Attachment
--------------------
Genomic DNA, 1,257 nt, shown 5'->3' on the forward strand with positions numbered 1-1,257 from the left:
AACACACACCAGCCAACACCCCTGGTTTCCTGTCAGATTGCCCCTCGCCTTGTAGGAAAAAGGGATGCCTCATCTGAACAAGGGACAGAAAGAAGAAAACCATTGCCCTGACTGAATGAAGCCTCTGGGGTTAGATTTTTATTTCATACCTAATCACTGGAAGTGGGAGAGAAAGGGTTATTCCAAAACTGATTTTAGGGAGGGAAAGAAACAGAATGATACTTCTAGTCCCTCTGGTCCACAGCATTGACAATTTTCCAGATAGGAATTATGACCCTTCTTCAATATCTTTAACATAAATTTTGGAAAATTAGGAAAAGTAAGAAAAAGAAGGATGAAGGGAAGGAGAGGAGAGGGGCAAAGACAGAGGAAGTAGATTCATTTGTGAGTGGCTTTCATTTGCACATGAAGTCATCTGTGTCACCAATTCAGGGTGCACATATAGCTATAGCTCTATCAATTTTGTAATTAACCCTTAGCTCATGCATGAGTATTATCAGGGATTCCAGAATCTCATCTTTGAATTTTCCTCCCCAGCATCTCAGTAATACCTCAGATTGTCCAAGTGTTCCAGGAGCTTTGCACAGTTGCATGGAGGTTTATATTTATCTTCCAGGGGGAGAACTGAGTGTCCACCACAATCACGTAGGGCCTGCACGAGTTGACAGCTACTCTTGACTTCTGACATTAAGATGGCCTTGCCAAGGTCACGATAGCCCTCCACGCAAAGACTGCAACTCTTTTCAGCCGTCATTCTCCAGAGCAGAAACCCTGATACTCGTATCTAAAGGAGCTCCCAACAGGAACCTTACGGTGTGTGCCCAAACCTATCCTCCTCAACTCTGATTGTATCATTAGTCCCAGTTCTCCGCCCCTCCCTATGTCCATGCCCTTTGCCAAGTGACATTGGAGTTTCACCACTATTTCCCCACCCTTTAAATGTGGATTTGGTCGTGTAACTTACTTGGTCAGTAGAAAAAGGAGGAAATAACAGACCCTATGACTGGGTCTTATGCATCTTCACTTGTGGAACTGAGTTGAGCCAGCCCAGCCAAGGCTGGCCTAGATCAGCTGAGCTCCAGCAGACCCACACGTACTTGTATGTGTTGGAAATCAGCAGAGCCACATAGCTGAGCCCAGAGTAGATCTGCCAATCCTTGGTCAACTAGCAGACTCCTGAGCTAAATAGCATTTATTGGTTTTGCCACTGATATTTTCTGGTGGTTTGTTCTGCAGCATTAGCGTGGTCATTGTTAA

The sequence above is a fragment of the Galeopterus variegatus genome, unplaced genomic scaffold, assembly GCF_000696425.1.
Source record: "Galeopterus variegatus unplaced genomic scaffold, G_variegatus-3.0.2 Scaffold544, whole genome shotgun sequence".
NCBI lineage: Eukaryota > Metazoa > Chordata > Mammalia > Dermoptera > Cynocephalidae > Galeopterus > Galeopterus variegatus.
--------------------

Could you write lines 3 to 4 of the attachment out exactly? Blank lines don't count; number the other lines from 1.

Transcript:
The sequence above is a fragment of the Galeopterus variegatus genome, unplaced genomic scaffold, assembly GCF_000696425.1.
Source record: "Galeopterus variegatus unplaced genomic scaffold, G_variegatus-3.0.2 Scaffold544, whole genome shotgun sequence".